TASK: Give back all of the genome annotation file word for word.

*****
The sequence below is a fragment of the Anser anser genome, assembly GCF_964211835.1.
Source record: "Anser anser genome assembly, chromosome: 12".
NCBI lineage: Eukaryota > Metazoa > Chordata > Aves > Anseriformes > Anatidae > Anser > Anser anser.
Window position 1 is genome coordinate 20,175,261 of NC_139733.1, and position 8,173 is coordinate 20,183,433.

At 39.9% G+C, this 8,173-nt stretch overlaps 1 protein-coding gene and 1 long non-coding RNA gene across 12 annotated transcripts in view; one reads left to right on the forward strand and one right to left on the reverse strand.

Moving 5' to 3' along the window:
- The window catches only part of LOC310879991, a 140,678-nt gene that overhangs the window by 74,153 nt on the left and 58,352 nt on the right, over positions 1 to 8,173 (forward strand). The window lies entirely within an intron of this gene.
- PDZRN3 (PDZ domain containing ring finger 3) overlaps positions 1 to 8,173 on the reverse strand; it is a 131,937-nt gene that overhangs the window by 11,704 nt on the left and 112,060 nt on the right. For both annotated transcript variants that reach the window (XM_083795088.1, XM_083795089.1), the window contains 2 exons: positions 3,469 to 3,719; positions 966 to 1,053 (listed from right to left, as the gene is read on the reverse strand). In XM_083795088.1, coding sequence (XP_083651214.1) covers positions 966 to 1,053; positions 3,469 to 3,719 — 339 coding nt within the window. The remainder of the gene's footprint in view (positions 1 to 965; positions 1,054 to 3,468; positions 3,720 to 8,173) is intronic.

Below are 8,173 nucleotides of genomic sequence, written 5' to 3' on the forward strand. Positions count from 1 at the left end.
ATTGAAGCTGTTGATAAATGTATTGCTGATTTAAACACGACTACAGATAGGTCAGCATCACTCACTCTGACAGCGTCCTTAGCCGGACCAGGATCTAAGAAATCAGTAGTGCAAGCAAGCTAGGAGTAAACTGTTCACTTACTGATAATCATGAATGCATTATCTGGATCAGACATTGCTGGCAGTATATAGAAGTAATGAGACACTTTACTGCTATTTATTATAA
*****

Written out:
The sequence below is a fragment of the Anser anser genome, assembly GCF_964211835.1.
Source record: "Anser anser genome assembly, chromosome: 12".
NCBI lineage: Eukaryota > Metazoa > Chordata > Aves > Anseriformes > Anatidae > Anser > Anser anser.
Window position 1 is genome coordinate 20,175,261 of NC_139733.1, and position 8,173 is coordinate 20,183,433.

At 39.9% G+C, this 8,173-nt stretch overlaps 1 protein-coding gene and 1 long non-coding RNA gene across 12 annotated transcripts in view; one reads left to right on the forward strand and one right to left on the reverse strand.

Moving 5' to 3' along the window:
- The window catches only part of LOC310879991, a 140,678-nt gene that overhangs the window by 74,153 nt on the left and 58,352 nt on the right, over positions 1 to 8,173 (forward strand). The window lies entirely within an intron of this gene.
- PDZRN3 (PDZ domain containing ring finger 3) overlaps positions 1 to 8,173 on the reverse strand; it is a 131,937-nt gene that overhangs the window by 11,704 nt on the left and 112,060 nt on the right. For both annotated transcript variants that reach the window (XM_083795088.1, XM_083795089.1), the window contains 2 exons: positions 3,469 to 3,719; positions 966 to 1,053 (listed from right to left, as the gene is read on the reverse strand). In XM_083795088.1, coding sequence (XP_083651214.1) covers positions 966 to 1,053; positions 3,469 to 3,719 — 339 coding nt within the window. The remainder of the gene's footprint in view (positions 1 to 965; positions 1,054 to 3,468; positions 3,720 to 8,173) is intronic.

Below are 8,173 nucleotides of genomic sequence, written 5' to 3' on the forward strand. Positions count from 1 at the left end.
ATTGAAGCTGTTGATAAATGTATTGCTGATTTAAACACGACTACAGATAGGTCAGCATCACTCACTCTGACAGCGTCCTTAGCCGGACCAGGATCTAAGAAATCAGTAGTGCAAGCAAGCTAGGAGTAAACTGTTCACTTACTGATAATCATGAATGCATTATCTGGATCAGACATTGCTGGCAGTATATAGAAGTAATGAGACACTTTACTGCTATTTATTATAA